Theravāda Collection on Monastic Law
Monks’ rules and their analysis
The chapter on relinquishment
6. The training rule on asking non-relations
At one time the Buddha was staying at Sāvatthī in the Jeta Grove, Anāthapiṇḍika’s Monastery. At that time Venerable Upananda the Sakyan was skilled at teaching. On one occasion the son of a prominent merchant approached Upananda, bowed down to him, and sat down to one side. And Upananda instructed, inspired, and gladdened him with a teaching. Afterwards that merchant’s son said to Upananda:
“Venerable, please tell me what you need. I’m able to give you robes, almsfood, dwellings, and medicines.”
“If you wish to give me something, then give me one of your robes.”
“Venerable, it’s shameful for the son of a good family to walk around in only one robe. Please wait until I get back home. I’ll send you this robe or a better one.”
Being pressured by Upananda, that merchant’s son gave him one of his robes and left. People asked him, “Why, sir, are you walking around in only one robe?” And he told them what had happened. People grumbled and complained, “These Sakyan ascetics have great desires; they are not content. Even to make them an appropriate offer isn’t easy. How can they take his robe when the merchant’s son was making an appropriate offer?”
“It’s true, Master.”
“Is he a relative of yours?”
“Foolish man, people who are not related don’t know what’s appropriate and what’s inappropriate in dealing with each other, what’s right and what’s wrong. And still you asked the merchant’s son for a robe. This will not give rise to confidence in those without it … And, monks, this training rule should be recited thus:
At that time, while traveling on the main road from Sāketa to Sāvatthī, a number of monks were robbed by bandits. Knowing that the Master had laid down this training rule and being afraid of wrongdoing, they did not ask for robes. They walked naked to Sāvatthī and bowed down to the monks. The monks said, “These Ājīvaka ascetics are good people, in that they bow down to the monks.”
“We’re not Ājīvakas; we’re monks!”
And the monks said to Venerable Upāli, “Upāli, please examine them.”
The naked monks then informed Upāli of what had happened, and he told the monks, “They are monks. Give them robes.”
The monks of few desires complained and criticized them, “How can monks go naked? Shouldn’t they have covered up with grass and leaves?”
After criticizing those monks in many ways, they informed the Master. Soon afterwards he gave a teaching and addressed the monks: “Monks, if a monk’s robes are stolen or destroyed, I allow him to ask an unrelated householder for robes. At the first monastery where he arrives, if the Order has a monastery robe, a bed sheet, a floor cover, or a pillow case, he should take that and put it on, thinking, ‘When I get a robe, I’ll return it.’ If there’s none of these things, he should cover up with grass and leaves before going on. He should not go on while naked. If he does, he commits an offense of wrong conduct. And so, monks, this training rule should be recited thus:
Cīvara means both a finished robe and any cloth that can be used to make a robe. Thus I vary my translation depending on the context. Sometimes, such as here, it means both, and I then render it as robe(-cloth). ‘If a monk asks an unrelated male or female householder for a robe(-cloth), unless there is an appropriate reason, he commits an offense entailing relinquishment and confession. The appropriate reasons are these: his robes are stolen or his robes are destroyed.’”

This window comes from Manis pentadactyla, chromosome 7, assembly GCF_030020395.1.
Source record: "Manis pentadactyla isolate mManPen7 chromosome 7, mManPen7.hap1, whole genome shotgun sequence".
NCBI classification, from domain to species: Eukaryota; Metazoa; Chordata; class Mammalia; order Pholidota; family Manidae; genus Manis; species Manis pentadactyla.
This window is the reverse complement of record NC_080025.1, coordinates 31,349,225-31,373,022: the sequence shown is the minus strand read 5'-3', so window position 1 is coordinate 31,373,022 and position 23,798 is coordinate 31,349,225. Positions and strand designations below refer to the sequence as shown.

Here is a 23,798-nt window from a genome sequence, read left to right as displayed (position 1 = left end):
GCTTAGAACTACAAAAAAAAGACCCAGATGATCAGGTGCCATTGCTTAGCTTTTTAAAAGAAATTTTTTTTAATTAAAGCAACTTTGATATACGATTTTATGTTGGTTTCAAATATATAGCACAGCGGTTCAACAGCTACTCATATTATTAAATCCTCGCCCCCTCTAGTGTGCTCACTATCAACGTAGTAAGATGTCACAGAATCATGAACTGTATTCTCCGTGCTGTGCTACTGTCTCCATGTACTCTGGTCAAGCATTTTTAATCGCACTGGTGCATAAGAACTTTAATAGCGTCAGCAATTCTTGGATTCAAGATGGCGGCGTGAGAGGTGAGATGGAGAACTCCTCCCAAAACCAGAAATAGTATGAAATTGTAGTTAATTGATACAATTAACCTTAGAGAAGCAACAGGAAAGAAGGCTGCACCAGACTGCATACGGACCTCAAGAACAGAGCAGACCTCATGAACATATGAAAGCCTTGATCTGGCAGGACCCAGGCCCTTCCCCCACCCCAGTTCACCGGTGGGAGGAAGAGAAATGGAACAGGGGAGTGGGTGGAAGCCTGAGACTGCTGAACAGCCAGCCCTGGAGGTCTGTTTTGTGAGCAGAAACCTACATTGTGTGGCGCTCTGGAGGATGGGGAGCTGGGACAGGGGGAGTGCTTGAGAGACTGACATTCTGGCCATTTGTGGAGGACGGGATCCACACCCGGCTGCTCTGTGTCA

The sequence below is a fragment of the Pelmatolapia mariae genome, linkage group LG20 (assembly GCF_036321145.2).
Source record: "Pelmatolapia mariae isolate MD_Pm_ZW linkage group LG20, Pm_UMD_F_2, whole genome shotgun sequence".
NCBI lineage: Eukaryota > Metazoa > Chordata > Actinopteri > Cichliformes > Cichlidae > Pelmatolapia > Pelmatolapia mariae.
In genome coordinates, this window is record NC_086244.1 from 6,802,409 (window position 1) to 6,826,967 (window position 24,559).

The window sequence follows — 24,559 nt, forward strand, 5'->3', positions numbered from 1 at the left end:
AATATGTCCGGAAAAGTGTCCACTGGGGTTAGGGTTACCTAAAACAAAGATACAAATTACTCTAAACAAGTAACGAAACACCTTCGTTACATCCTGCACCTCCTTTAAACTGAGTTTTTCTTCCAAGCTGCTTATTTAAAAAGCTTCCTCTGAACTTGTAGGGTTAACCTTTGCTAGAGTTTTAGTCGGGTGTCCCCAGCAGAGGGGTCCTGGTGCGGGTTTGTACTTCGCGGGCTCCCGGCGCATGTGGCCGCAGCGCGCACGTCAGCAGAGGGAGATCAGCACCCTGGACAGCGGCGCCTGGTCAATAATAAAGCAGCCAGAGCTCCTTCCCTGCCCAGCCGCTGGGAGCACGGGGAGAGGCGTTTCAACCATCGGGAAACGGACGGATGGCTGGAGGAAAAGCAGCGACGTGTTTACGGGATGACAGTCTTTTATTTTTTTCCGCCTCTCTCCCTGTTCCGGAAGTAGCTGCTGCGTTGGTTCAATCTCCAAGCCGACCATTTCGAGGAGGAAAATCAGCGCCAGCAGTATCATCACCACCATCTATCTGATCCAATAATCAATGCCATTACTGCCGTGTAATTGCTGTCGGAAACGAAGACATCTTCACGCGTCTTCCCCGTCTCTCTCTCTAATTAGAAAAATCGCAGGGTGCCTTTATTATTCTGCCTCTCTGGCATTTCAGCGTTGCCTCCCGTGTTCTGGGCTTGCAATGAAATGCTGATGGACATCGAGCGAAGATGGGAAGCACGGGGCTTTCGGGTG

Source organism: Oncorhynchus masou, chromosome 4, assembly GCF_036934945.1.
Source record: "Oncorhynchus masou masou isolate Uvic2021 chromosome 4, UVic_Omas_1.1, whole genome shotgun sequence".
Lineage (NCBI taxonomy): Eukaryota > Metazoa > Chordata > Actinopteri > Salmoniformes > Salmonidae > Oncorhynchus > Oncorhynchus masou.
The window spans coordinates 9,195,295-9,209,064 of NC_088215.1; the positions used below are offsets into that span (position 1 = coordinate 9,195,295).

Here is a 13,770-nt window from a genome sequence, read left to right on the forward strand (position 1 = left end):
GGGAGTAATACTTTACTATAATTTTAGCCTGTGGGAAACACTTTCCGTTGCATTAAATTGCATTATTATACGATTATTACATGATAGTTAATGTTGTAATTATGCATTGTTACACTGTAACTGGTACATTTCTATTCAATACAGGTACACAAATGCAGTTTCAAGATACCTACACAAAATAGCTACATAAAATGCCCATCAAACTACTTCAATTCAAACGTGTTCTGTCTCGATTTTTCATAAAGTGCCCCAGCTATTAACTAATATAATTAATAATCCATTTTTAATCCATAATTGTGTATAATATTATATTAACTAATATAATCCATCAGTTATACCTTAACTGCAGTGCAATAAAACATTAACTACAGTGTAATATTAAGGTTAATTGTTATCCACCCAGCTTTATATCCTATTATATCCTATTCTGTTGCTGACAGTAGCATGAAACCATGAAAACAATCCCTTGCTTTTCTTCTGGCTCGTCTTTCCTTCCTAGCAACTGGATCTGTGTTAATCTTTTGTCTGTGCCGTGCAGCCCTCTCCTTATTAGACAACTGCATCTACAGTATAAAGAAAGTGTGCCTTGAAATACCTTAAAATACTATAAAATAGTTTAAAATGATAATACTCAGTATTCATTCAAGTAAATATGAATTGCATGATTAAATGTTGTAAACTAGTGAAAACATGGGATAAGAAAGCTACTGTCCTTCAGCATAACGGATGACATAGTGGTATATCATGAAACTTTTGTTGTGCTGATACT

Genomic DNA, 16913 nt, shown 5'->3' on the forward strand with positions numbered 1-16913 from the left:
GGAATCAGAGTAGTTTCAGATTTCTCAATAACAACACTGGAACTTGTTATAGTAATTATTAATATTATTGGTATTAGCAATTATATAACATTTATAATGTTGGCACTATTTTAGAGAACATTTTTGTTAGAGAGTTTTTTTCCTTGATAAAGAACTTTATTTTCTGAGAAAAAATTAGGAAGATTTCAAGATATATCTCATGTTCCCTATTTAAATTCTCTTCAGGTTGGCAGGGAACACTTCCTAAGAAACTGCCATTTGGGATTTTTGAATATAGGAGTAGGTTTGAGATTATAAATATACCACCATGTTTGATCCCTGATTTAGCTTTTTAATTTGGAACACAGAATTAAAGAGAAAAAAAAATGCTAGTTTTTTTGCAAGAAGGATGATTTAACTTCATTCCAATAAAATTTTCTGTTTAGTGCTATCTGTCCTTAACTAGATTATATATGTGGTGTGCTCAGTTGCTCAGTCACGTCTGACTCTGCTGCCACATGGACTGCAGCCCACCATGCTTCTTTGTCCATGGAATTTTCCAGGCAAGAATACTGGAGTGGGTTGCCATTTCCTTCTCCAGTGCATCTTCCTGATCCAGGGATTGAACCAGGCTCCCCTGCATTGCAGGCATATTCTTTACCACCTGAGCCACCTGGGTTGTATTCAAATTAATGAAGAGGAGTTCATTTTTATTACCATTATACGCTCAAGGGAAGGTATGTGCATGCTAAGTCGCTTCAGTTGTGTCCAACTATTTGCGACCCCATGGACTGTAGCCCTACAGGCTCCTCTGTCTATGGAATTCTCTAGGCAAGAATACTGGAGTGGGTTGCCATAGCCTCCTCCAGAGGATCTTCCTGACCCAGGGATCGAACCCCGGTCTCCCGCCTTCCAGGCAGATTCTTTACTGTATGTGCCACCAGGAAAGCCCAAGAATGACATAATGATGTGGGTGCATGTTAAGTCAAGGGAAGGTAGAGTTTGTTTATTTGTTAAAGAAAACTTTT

A: whoever … Monk: … The monk who has been given the full ordination by a complete Order through a formal procedure consisting of one motion and three announcements that is unchallengeable and fit to stand— this sort of monk is meant in this case.
Robe(-cloth):The six are linen, cotton, silk, wool, jute, and hemp; see Mv.8.3.1.This means not smaller than 8 by 4 sugata finger-breadths, or 16 by 8 cm; see Kkh.94.4 and BMC I, pp.565-566. one of the six kinds of robe(-cloth), but not smaller than what can be transferred.
The robe(-cloth) should be relinquished to the Order, a group, or an individual. “And, monks, it should be relinquished in this way. … To be expanded as in Relinquishment 1, paragraphs 13–17, with appropriate substitutions. … ‘Venerables, this robe(-cloth) which I received after asking an unrelated householder without an appropriate reason is to be relinquished. I relinquish it to the Order.’ … the Order should give … you should give … ‘I give this robe(-cloth) back to you.’”
If the person is unrelated and the monk perceives them as unrelated, and he asks them for a robe(-cloth), unless there is an appropriate reason, he commits an offense entailing relinquishment and confession. If the person is unrelated, but the monk is unsure if they are, and he asks them for a robe(-cloth), unless there is an appropriate reason, he commits an offense entailing relinquishment and confession. If the person is unrelated, but the monk perceives them as related, and he asks them for a robe(-cloth), unless there is an appropriate reason, he commits an offense entailing relinquishment and confession.
If the person is related, but the monk perceives them as unrelated, he commit an offense of wrong conduct. If the person is related, but the monk is unsure if they are, he commit an offense of wrong conduct. If the person is related and the monk perceives them as related, there is no offense.
There is no offense: if there is an appropriate reason; if he asks relatives; if he asks those who have given an invitation; if he asks for the benefit of someone else; if it is by means of his own property; if he is insane; if he is the first offender.